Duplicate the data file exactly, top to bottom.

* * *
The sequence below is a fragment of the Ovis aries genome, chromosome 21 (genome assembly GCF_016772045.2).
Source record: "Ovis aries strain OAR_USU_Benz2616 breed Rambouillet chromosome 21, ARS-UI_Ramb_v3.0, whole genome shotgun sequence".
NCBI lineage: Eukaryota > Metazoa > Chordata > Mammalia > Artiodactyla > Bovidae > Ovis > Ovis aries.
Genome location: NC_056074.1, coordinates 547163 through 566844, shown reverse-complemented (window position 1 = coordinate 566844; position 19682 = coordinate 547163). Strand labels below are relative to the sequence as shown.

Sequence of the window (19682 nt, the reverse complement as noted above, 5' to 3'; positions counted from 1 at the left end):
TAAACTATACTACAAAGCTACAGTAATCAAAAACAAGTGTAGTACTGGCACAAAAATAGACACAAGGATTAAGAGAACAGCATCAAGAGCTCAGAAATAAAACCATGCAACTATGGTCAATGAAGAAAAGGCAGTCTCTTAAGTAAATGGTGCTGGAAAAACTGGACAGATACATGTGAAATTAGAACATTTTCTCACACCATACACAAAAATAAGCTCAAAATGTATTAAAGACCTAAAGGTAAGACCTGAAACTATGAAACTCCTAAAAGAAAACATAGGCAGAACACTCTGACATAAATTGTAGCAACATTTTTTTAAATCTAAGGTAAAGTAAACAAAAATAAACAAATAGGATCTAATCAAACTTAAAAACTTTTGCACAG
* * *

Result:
The sequence below is a fragment of the Ovis aries genome, chromosome 21 (genome assembly GCF_016772045.2).
Source record: "Ovis aries strain OAR_USU_Benz2616 breed Rambouillet chromosome 21, ARS-UI_Ramb_v3.0, whole genome shotgun sequence".
NCBI lineage: Eukaryota > Metazoa > Chordata > Mammalia > Artiodactyla > Bovidae > Ovis > Ovis aries.
Genome location: NC_056074.1, coordinates 547163 through 566844, shown reverse-complemented (window position 1 = coordinate 566844; position 19682 = coordinate 547163). Strand labels below are relative to the sequence as shown.

Sequence of the window (19682 nt, the reverse complement as noted above, 5' to 3'; positions counted from 1 at the left end):
TAAACTATACTACAAAGCTACAGTAATCAAAAACAAGTGTAGTACTGGCACAAAAATAGACACAAGGATTAAGAGAACAGCATCAAGAGCTCAGAAATAAAACCATGCAACTATGGTCAATGAAGAAAAGGCAGTCTCTTAAGTAAATGGTGCTGGAAAAACTGGACAGATACATGTGAAATTAGAACATTTTCTCACACCATACACAAAAATAAGCTCAAAATGTATTAAAGACCTAAAGGTAAGACCTGAAACTATGAAACTCCTAAAAGAAAACATAGGCAGAACACTCTGACATAAATTGTAGCAACATTTTTTTAAATCTAAGGTAAAGTAAACAAAAATAAACAAATAGGATCTAATCAAACTTAAAAACTTTTGCACAG